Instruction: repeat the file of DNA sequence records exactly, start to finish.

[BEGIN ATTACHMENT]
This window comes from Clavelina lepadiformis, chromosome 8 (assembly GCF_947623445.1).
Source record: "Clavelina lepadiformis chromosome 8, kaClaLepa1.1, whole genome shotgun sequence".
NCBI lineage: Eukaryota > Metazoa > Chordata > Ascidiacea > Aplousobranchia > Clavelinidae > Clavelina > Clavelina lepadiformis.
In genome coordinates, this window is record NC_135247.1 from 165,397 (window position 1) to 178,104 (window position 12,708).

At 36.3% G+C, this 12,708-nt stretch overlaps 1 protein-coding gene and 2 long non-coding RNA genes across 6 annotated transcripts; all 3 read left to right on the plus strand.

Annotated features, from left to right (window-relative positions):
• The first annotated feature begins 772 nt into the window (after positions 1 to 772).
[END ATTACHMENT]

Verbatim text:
This window comes from Clavelina lepadiformis, chromosome 8 (assembly GCF_947623445.1).
Source record: "Clavelina lepadiformis chromosome 8, kaClaLepa1.1, whole genome shotgun sequence".
NCBI lineage: Eukaryota > Metazoa > Chordata > Ascidiacea > Aplousobranchia > Clavelinidae > Clavelina > Clavelina lepadiformis.
In genome coordinates, this window is record NC_135247.1 from 165,397 (window position 1) to 178,104 (window position 12,708).

At 36.3% G+C, this 12,708-nt stretch overlaps 1 protein-coding gene and 2 long non-coding RNA genes across 6 annotated transcripts; all 3 read left to right on the plus strand.

Annotated features, from left to right (window-relative positions):
• The first annotated feature begins 772 nt into the window (after positions 1 to 772).